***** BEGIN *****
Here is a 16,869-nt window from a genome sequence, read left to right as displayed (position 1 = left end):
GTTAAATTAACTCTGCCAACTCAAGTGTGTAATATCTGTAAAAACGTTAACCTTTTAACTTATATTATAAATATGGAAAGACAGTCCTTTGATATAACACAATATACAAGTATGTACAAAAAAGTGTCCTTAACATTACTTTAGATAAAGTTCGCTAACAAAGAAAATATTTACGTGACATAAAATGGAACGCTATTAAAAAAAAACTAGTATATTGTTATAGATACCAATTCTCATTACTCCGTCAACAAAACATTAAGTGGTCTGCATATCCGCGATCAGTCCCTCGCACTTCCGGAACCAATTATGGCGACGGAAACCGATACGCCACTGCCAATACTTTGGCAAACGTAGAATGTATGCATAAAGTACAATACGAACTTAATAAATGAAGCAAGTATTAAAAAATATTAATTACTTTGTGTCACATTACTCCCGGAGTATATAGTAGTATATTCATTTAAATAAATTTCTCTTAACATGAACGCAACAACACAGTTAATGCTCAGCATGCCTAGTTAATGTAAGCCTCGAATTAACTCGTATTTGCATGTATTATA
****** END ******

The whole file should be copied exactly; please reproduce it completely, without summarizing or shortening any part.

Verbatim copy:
Here is a 16,869-nt window from a genome sequence, read left to right as displayed (position 1 = left end):
GTTAAATTAACTCTGCCAACTCAAGTGTGTAATATCTGTAAAAACGTTAACCTTTTAACTTATATTATAAATATGGAAAGACAGTCCTTTGATATAACACAATATACAAGTATGTACAAAAAAGTGTCCTTAACATTACTTTAGATAAAGTTCGCTAACAAAGAAAATATTTACGTGACATAAAATGGAACGCTATTAAAAAAAAACTAGTATATTGTTATAGATACCAATTCTCATTACTCCGTCAACAAAACATTAAGTGGTCTGCATATCCGCGATCAGTCCCTCGCACTTCCGGAACCAATTATGGCGACGGAAACCGATACGCCACTGCCAATACTTTGGCAAACGTAGAATGTATGCATAAAGTACAATACGAACTTAATAAATGAAGCAAGTATTAAAAAATATTAATTACTTTGTGTCACATTACTCCCGGAGTATATAGTAGTATATTCATTTAAATAAATTTCTCTTAACATGAACGCAACAACACAGTTAATGCTCAGCATGCCTAGTTAATGTAAGCCTCGAATTAACTCGTATTTGCATGTATTATA